GLASGOW, SCOTLAND – An independent Scotland would keep the pound and the British monarchy but establish its own defense force, First Minister Alex Salmond said Tuesday as he unveiled detailed proposals ahead of next year’s referendum.
Launching his regional government’s long-awaited blueprint for leaving the United Kingdom, the nationalist leader promised a “wealthier and fairer nation” if Scots vote to dissolve the 300-year-old union with England on Sept. 18.
“We’d become independent in more promising circumstances than virtually any other nation in history,” Salmond told a news conference in Glasgow.
“Ultimately at the heart of this debate there is only one question and one choice. Do we, the people who live and work in Scotland, believe that we are the best people to take decisions about Scotland’s future?”
The leader of the political campaign to keep Scotland in the union, Alistair Darling, condemned the blueprint as “thick with false promises and meaningless assertions.”
“Instead of a credible and costed plan, we have a wish list of political promises without any answers on how Alex Salmond would pay for them,” said the former British finance minister.
The Scottish National Party’s prospectus tackles 650 questions on the practicalities of going it alone.
The white paper also sets out policies the SNP would introduce after independence in areas such as corporate taxation, pensions, child care, education, defense and welfare.
In a key commitment, the blueprint says an independent Scotland would no longer host Britain’s Trident nuclear missile deterrent.
Scotland would remain part of the European Union and NATO, it says, although pro-unionists say this is not as straightforward as Salmond makes out.
A major source of income would come from North Sea oil and gas — the SNP says more than 90 percent of revenues come from fields that would lie within an independent Scotland’s waters.
The blueprint argues that London-centric policies have left Scotland’s 5.3 million population with a “legacy of debt, low growth and social inequality,” but proposes to “share” the British national debt to start with.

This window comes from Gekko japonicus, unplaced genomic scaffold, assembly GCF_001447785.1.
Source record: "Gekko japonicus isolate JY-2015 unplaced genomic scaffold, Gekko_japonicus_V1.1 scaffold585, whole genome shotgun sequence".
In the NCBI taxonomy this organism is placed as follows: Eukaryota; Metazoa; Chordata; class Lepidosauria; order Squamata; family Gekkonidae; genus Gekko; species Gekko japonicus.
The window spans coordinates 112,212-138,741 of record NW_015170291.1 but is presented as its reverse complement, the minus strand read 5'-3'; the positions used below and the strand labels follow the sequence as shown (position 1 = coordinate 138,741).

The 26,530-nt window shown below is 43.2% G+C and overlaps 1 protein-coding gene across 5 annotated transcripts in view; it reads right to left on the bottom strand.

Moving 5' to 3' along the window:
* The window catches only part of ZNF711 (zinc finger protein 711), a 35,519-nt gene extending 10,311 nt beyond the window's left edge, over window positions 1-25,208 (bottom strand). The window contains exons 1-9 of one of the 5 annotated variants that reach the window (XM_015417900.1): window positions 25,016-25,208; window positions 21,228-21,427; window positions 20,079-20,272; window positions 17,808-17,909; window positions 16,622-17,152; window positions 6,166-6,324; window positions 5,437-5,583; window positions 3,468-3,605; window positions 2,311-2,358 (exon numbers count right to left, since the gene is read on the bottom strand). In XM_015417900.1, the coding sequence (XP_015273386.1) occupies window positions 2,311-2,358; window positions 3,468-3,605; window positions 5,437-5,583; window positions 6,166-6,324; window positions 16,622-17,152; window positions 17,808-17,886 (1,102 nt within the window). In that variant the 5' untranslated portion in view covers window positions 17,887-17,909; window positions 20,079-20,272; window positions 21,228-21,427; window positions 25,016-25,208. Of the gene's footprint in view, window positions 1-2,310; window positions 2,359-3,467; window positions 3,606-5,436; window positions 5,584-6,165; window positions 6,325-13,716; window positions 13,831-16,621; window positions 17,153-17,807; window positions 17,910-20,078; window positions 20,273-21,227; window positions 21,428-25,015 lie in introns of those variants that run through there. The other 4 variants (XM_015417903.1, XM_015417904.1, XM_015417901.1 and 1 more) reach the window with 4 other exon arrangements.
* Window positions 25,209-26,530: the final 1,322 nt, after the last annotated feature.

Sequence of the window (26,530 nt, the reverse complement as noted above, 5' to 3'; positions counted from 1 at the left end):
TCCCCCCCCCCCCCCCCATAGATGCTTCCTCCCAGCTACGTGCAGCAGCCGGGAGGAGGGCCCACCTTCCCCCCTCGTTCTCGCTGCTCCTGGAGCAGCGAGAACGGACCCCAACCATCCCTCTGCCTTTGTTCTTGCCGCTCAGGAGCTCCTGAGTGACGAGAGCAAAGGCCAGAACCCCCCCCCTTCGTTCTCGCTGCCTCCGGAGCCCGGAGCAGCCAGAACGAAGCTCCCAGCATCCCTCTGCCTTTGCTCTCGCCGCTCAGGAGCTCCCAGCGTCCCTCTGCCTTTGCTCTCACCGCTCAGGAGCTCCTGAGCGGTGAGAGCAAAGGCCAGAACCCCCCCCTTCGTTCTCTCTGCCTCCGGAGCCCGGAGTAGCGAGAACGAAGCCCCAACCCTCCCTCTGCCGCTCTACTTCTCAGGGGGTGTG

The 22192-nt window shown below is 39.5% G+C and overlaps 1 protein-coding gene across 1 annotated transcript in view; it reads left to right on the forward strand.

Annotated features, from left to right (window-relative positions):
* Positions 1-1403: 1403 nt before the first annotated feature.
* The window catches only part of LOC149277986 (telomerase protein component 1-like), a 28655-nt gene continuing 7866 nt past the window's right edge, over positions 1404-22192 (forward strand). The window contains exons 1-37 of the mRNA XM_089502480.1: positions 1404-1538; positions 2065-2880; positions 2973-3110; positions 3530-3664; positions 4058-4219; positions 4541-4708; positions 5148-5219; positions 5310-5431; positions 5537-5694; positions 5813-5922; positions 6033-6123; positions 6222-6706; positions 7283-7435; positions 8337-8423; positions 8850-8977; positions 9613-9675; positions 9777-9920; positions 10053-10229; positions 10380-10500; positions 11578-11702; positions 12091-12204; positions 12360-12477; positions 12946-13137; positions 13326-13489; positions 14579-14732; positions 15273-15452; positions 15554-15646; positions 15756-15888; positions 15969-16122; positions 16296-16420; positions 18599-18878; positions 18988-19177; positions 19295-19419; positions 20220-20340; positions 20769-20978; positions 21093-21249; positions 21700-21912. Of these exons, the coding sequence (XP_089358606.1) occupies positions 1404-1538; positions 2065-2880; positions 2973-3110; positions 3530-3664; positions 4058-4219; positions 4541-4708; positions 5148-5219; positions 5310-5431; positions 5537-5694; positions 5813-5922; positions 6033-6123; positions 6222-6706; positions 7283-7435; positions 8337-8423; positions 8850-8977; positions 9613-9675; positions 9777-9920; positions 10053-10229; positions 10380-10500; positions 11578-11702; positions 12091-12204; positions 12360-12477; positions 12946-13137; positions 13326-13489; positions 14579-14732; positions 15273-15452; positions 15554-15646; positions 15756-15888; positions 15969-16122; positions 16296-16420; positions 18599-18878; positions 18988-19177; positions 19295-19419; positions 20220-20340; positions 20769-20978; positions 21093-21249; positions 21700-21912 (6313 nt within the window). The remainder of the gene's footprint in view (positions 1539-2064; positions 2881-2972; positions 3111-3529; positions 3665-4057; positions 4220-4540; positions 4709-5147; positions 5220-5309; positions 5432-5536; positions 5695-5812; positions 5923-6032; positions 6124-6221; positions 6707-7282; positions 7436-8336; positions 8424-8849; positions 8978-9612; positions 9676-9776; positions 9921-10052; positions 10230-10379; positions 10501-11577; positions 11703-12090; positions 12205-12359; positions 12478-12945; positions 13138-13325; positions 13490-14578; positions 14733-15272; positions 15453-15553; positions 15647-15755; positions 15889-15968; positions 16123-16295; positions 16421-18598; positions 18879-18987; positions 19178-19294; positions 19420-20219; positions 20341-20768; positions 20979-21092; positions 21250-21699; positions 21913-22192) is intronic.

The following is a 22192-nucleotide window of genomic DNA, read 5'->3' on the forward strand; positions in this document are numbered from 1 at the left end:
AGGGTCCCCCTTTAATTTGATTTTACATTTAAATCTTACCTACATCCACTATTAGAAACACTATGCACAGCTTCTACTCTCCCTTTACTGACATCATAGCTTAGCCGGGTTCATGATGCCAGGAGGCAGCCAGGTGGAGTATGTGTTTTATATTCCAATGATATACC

Scotland would keep the pound as its currency, assuming a share in Britain’s central bank, the Bank of England, while Queen Elizabeth II would remain head of state.
Salmond was in jovial form as he fielded questions about a proposed new Scottish Broadcasting Service, assuring Scottish viewers they would still be able to watch their favourite BBC programs.
Salmond hopes the blueprint will swing undecided voters.
Some 38 percent currently favor independence, according to a Panelbase survey for the Sunday Times newspaper, while 47 would vote against.
But Darling said it was “complete fantasy to believe that you can leave the U.K. but keep all the benefits.”
“With so much uncertainty and unanswered questions about the cost of independence, leaving the U.K. would be a huge leap in the dark,” he said.
Darling leads the Better Together campaign comprising British Prime Minister David Cameron’s Conservatives, his Liberal Democrat coalition partners and the opposition Labour Party.
Cameron’s spokesman said the white paper “doesn’t really answer the big questions around the currency, fiscal sustainability and Europe, just to take three very important major issues.”
Alan, 56, an unemployed man cycling past the television trucks gathered for Salmond’s speech, said he too was not convinced by the prospectus.
“It’s probably as full of fantasy as the last Harry Potter book,” he said.
“I’m not totally against independence. I love Scotland. But why try to fix something that’s not broke? I think Mr. Salmond’s policies have yet to be proven.”
But Tom Smith, 74, a retired doctor strolling over the River Clyde, said he would like to see an independent Scotland.
“The vote depends on whether you think this is a small thing about taxes and what’s happening now in politics or a big thing about the whole future of Scotland for generations to come,” he said.
The SNP proposes celebrating independence day on March 24, 2016 — the anniversary of the signing of the 1707 Acts of Union joining England and Scotland — and hold its first parliamentary elections two months later.
Scotland’s devolved government currently controls a range of policies including health and education, but taxation, defense, foreign policy and welfare are dictated by London.